• Requiring that the most important issues get addressed, not ignored
  • Celebrating victories together
  • Sharing personal connections
  • Building trust through guided, constructive confrontation
  • Fostering a sense of accomplishment

The Weekly Leadership Team Meeting Agenda

Duration: 90 minutes

  • Welcome & Review Actions List (5 minutes)
  • Schedule Announcements (5 minutes)
  • Victories (5 minutes)
  • Review the Numbers (5 minutes)
  • Quarterly Priorities & Progress (5 minutes)
  • Identify Top Issues (5 minutes)
  • Tackle Top Issues (50 minutes)
  • Review and Confirm Actions List (10 minutes)

Tips for the Weekly Leadership Team Meeting

  • The first 5 agenda items reconnect the team with each other, their commitments, and the previously stated goals. This is how you keep accountability to execution front-and-center.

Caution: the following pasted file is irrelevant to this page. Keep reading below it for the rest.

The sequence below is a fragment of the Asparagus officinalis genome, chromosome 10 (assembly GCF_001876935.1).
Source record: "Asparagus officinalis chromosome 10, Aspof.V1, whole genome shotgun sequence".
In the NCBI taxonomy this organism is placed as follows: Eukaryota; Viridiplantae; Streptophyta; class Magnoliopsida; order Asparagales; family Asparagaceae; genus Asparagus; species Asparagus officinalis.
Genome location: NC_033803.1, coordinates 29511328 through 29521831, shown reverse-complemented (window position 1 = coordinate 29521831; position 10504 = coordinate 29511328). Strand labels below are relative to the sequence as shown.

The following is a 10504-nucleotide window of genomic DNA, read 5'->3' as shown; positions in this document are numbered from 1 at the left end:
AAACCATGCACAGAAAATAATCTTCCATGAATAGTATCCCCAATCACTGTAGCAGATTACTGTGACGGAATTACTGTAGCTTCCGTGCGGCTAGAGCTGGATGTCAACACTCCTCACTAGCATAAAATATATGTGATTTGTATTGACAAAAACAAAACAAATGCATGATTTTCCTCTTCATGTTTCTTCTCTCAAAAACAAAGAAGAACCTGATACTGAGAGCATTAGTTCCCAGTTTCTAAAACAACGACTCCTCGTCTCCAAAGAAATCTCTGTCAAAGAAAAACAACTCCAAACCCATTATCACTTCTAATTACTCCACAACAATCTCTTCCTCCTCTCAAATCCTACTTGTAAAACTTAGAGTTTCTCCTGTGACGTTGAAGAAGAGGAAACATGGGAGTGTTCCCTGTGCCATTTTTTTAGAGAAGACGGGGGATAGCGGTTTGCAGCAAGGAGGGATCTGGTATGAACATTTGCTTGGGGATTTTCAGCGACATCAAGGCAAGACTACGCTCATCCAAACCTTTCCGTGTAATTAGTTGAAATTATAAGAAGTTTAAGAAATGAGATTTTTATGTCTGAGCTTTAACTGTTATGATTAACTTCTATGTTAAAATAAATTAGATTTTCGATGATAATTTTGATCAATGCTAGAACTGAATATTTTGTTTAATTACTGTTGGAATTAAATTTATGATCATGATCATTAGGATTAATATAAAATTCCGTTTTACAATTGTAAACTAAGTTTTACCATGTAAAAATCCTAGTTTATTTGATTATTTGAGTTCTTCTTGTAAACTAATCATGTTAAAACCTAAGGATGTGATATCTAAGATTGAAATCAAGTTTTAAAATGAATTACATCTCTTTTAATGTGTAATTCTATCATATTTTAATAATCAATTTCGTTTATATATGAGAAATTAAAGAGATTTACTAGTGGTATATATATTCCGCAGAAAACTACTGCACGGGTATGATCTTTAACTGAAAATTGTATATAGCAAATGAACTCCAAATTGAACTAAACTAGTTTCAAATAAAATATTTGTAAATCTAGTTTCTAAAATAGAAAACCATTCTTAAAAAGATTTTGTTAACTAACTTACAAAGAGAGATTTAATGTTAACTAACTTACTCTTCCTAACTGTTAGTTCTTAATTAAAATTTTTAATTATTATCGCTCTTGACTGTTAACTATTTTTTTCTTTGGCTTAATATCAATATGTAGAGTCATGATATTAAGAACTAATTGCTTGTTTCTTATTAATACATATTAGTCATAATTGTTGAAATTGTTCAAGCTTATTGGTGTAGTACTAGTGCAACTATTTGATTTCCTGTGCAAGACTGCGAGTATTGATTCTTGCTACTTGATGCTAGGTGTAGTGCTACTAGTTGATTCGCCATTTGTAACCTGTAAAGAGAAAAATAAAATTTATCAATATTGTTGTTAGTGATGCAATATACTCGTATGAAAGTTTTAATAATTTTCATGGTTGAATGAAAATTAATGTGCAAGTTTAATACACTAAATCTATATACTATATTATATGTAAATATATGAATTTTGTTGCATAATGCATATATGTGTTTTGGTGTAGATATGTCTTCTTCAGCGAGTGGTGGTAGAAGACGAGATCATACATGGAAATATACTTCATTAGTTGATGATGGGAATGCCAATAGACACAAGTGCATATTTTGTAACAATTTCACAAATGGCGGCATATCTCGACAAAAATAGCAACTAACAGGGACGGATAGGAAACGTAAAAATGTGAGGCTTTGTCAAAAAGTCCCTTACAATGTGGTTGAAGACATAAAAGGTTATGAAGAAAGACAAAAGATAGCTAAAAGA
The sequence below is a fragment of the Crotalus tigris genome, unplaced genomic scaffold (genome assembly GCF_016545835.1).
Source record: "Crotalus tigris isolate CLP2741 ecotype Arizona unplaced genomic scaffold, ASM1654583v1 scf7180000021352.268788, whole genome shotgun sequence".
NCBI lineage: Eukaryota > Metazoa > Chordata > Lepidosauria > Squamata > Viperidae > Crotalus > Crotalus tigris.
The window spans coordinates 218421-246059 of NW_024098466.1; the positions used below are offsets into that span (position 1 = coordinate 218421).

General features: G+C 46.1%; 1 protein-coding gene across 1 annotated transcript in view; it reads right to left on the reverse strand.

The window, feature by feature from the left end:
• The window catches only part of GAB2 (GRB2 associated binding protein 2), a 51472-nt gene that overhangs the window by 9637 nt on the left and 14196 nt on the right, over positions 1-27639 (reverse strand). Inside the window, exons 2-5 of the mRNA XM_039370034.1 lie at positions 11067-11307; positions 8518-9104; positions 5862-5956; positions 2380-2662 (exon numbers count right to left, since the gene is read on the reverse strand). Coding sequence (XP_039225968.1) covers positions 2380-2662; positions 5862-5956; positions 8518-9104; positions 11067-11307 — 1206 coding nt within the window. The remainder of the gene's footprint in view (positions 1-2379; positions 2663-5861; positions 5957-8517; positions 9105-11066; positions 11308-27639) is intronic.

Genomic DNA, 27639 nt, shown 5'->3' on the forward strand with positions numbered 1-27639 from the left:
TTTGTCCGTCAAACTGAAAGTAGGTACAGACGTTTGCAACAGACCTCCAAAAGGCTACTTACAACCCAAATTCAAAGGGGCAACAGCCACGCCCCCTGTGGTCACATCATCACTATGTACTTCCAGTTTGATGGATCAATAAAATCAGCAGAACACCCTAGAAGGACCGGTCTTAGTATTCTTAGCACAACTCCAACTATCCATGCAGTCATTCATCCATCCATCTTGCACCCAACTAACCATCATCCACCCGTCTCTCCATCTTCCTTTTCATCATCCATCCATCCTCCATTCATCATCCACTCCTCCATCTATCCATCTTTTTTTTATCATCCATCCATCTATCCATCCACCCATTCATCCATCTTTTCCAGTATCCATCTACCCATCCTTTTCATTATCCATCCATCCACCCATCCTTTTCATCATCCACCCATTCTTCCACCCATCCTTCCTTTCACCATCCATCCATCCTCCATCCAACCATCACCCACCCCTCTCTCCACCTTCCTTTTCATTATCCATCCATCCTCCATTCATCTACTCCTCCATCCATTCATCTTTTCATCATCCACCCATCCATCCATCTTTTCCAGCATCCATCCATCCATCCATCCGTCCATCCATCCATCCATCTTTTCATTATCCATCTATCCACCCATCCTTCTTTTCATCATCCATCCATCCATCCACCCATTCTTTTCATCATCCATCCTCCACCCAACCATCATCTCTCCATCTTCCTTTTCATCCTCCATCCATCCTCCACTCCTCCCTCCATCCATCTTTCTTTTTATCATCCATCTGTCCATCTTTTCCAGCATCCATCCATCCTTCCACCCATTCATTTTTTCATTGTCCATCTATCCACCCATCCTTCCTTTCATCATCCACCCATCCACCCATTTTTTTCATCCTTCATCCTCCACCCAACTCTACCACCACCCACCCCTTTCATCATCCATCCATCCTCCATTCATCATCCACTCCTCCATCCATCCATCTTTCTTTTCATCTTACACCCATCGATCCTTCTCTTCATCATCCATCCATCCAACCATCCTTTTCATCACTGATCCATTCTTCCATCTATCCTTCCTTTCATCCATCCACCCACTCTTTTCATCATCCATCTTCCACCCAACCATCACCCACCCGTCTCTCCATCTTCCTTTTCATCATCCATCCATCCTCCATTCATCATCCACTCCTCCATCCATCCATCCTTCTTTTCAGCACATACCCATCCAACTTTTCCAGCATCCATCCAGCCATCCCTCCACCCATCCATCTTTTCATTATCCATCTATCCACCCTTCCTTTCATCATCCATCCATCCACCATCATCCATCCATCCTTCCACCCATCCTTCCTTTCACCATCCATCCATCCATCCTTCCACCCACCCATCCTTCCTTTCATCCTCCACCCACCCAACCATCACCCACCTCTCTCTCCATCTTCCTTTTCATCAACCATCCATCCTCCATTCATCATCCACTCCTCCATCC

• An issue or challenge has been addressed when the team decides on a course of action and assigns an owner and due date. To drive follow-up, you’ll review this action list at the close and beginning of every weekly meeting.


5. The Strategic Management Meetings

Driving the correct course of action.

There are three meetings in the strategic cadence: an Annual Strategic Planning meeting, a Quarterly Strategic Refresh, and the Monthly + Anytime Strategy meeting. The three meetings operate at different levels of detail and scope.

  • The Annual meeting establishes the high-level strategy for the coming year.